At the heart of Cronon’s piece, “A Place for Stories: Nature, History, and Narrative,” is a discussion of the veracity of the narrative form of history. Cronon attempts to assign value to the narrative form, by stating that narrative is essentially fundamental to our experience as humans permeating our lives down to the very way that we conceive of time and events. He conducts his investigation by surveying three specific narrative veins within the literature created on the subject of the Dust Bowl, illustrating how each uses narrative to accomplish the telling of radically different histories. Cronon does not seem bothered by this multiplicity of narrative; in fact, he thinks that it is positive.
The blog seems to be steeped in debate about whether or not Cronon’s assertion that narrative history leads ultimately to the creation of moral truth. Dajames objects to this in his piece specifically, saying that the privileging of moral truth prevents us from valuing in a sense objective truth. However, I don’t think that this is the most interesting part of the piece. Whatever we could argue about how moral truth is manufactured, or how valuable it is in comparison to objective truth is not nearly as interesting as his assertion that who we are has a fundamental impact on the histories we write. Furthermore, our position in an academic community (and otherwise) impacts our decisions as well. It is the idea that encoded within each history textbook is the fingerprint of its historian tells us something fascinatingly useful about history as a practice. History is about identity.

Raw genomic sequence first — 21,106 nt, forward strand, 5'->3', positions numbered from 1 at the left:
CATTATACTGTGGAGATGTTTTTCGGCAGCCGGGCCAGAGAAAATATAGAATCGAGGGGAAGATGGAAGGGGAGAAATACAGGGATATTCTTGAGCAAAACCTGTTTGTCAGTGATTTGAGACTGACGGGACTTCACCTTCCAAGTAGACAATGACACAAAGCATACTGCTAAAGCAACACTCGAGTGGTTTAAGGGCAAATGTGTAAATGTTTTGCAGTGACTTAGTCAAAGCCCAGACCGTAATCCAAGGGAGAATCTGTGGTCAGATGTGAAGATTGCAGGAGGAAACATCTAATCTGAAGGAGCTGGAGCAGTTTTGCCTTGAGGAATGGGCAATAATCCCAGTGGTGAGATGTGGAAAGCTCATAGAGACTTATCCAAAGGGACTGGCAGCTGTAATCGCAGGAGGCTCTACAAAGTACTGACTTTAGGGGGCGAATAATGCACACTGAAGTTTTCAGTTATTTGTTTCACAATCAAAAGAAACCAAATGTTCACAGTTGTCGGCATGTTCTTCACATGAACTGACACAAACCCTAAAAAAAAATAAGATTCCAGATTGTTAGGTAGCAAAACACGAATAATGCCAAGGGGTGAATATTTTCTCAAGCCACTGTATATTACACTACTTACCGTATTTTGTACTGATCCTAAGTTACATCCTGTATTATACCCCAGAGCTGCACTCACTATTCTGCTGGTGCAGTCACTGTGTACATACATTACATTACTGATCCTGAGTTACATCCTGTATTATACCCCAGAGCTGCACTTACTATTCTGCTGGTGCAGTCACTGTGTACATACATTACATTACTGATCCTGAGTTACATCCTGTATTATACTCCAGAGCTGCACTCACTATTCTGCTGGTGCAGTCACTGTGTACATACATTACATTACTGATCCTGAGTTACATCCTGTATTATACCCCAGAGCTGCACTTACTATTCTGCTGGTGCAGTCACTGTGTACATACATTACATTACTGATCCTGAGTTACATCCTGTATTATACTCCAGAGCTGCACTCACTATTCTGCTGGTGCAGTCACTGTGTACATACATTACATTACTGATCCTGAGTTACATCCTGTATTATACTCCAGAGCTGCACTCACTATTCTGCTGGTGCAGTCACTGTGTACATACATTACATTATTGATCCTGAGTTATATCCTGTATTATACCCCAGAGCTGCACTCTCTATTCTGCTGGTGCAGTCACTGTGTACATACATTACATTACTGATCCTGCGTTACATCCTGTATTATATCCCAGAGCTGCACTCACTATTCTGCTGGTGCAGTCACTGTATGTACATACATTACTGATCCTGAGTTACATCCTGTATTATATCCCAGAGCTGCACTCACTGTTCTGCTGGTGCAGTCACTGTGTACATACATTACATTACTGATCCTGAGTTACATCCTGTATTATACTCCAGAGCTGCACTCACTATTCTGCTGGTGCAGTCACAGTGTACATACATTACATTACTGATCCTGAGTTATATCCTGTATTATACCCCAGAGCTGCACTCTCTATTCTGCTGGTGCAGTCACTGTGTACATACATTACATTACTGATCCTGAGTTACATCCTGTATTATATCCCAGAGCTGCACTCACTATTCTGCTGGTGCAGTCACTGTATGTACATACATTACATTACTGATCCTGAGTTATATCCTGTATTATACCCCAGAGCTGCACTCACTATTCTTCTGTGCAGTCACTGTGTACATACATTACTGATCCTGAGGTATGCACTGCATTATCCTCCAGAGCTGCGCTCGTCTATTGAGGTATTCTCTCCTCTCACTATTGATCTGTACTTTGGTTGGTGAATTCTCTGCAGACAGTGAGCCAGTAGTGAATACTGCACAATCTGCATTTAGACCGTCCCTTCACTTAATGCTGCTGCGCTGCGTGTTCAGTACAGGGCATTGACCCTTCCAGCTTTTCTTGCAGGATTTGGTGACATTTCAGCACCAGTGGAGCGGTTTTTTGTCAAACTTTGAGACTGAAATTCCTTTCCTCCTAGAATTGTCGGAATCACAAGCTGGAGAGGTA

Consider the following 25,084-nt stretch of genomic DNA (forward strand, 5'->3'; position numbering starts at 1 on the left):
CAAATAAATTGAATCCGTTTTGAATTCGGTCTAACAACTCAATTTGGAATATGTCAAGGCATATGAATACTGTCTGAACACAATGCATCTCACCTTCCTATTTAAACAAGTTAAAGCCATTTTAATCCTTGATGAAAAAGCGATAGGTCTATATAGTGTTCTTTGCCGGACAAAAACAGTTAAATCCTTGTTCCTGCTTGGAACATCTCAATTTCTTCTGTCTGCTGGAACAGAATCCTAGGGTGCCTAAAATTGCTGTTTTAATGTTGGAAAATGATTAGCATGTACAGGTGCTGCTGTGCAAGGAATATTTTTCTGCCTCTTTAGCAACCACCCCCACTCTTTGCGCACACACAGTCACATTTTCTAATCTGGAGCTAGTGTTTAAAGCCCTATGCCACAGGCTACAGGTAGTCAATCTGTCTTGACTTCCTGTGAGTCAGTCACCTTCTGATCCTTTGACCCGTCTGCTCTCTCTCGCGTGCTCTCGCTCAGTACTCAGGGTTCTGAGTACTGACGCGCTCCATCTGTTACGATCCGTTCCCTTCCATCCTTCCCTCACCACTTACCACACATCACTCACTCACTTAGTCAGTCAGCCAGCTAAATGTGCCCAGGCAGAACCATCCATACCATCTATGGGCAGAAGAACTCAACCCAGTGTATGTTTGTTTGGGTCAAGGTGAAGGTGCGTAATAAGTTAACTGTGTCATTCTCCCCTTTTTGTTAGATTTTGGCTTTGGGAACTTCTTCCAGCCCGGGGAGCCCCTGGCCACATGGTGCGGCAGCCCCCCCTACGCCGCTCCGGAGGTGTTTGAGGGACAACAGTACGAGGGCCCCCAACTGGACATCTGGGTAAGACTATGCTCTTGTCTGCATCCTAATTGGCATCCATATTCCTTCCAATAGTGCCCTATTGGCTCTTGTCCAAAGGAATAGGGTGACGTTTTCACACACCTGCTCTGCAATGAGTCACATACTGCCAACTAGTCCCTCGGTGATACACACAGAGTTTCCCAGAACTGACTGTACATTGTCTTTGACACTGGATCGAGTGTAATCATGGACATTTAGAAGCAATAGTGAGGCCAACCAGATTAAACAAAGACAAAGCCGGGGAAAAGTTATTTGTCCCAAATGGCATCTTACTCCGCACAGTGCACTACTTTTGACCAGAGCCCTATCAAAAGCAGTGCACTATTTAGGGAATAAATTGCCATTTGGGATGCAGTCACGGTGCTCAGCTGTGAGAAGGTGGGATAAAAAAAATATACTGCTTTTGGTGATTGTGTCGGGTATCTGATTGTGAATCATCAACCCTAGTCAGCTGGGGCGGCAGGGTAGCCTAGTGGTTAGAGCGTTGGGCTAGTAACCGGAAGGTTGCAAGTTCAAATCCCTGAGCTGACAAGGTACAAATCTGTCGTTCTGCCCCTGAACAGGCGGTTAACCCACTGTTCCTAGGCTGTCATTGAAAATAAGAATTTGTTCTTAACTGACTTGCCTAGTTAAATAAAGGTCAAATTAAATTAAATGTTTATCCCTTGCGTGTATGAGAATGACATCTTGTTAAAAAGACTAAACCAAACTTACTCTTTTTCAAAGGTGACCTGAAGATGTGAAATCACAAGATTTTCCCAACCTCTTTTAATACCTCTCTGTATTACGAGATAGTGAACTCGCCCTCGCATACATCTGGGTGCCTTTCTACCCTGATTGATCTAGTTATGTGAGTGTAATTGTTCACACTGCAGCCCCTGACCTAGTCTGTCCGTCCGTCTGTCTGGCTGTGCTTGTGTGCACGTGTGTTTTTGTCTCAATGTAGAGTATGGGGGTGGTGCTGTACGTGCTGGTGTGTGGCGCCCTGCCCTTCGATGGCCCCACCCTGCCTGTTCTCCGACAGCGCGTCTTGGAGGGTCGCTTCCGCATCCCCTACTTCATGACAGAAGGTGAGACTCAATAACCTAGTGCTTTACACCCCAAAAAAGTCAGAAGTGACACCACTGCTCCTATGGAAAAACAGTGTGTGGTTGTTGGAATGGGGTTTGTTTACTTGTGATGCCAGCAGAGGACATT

There are several theories and methods, each with entire schools of historians saying this is the best way to discover the objective truth that will rise from the causal relationships that can be identified from a sequence of events. Each historian accuses the others of being near-sighted, far-sighted, reductionist, and so on. The real lesson that narrative history teaches us most clearly, as Cronon alludes to in his article, is that our histories are as plural as the people who walk the earth. We use history to piece together the stories that form the foundations of our identity. Objective truth is impossible to achieve, and separating a man’s writing from his bias is arguably more so, but understanding the significance of a written history as a whole can help us understand who we are. That is why, despite no real method to write history with an accuracy that will produce objective truth, we will always write, read, and study history. History is as close to us and the flesh that covers our beating hearts.